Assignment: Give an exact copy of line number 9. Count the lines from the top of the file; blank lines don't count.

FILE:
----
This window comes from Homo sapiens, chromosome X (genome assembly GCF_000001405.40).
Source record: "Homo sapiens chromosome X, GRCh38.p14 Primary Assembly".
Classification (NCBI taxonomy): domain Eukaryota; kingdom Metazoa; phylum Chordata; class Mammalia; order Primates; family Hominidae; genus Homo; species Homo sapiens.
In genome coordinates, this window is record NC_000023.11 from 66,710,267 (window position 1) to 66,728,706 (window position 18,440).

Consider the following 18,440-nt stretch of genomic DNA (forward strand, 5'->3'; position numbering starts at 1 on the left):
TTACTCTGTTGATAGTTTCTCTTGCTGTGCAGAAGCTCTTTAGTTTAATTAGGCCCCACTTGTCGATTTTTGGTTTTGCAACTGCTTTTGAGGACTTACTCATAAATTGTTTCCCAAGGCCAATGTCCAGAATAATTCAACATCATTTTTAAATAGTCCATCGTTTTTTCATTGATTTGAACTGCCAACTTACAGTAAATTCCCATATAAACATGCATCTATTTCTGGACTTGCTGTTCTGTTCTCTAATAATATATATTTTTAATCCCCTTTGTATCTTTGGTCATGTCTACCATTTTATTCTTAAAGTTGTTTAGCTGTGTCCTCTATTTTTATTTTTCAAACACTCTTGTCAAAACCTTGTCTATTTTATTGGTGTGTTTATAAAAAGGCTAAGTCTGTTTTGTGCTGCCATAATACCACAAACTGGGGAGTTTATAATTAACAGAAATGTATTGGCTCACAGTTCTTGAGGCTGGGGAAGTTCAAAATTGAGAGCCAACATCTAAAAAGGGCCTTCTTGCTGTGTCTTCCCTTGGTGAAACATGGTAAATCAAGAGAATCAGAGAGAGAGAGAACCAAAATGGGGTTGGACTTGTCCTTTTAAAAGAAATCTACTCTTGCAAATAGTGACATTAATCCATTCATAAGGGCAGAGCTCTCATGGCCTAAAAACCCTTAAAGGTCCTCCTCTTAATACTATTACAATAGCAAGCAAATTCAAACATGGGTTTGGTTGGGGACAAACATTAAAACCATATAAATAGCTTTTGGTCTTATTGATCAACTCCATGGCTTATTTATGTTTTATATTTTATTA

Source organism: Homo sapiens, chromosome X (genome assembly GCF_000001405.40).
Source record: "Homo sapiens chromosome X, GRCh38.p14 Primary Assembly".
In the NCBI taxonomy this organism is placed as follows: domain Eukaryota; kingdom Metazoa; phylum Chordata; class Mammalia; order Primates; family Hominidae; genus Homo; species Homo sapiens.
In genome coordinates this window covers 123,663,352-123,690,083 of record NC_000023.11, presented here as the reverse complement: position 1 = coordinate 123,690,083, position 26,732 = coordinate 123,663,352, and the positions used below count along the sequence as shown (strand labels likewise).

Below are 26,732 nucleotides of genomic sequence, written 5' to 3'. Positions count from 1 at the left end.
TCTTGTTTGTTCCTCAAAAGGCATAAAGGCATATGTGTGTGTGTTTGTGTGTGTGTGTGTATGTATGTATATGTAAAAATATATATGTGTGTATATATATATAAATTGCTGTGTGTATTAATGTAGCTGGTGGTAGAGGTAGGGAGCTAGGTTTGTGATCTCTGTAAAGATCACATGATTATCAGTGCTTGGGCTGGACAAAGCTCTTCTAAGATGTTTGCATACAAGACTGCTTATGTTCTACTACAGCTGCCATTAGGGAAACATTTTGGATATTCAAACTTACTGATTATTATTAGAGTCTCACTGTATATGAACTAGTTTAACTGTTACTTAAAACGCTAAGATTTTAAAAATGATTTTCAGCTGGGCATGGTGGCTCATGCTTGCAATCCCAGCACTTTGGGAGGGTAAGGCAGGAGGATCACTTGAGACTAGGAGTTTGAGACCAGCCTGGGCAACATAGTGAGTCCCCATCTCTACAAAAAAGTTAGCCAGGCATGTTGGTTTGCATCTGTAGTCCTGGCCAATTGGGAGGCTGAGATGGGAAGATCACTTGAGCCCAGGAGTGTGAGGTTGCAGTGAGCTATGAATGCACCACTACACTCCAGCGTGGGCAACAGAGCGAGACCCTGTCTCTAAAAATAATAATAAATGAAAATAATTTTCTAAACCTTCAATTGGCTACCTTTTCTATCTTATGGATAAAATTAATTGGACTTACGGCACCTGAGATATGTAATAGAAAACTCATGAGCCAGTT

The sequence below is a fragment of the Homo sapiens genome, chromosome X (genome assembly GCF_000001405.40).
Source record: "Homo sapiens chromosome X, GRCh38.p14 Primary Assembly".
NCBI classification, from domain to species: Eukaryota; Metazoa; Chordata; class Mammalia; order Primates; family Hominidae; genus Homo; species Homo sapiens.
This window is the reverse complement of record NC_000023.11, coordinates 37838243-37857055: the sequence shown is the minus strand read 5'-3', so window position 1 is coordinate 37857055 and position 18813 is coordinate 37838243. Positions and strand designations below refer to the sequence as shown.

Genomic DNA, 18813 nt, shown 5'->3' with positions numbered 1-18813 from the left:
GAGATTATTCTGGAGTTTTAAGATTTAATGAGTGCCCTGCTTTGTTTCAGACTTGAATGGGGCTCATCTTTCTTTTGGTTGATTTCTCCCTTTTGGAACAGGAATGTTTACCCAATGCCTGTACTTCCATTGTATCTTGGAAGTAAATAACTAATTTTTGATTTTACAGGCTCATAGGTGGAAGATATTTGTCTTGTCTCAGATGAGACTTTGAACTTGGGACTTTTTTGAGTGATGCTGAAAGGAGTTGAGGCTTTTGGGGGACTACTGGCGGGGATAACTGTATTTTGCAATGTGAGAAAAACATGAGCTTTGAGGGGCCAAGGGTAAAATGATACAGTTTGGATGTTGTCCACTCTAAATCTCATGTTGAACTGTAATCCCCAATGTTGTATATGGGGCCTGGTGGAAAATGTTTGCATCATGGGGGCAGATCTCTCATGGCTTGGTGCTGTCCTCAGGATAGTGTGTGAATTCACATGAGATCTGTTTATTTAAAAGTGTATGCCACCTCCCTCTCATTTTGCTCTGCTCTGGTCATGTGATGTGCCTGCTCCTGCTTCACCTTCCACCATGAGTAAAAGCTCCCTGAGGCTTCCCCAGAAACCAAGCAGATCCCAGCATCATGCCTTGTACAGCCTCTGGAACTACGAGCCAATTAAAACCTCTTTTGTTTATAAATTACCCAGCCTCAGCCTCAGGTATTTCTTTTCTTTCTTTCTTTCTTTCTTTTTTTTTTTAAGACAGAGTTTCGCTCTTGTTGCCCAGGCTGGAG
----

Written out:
In the NCBI taxonomy this organism is placed as follows: domain Eukaryota; kingdom Metazoa; phylum Chordata; class Mammalia; order Primates; family Hominidae; genus Homo; species Homo sapiens.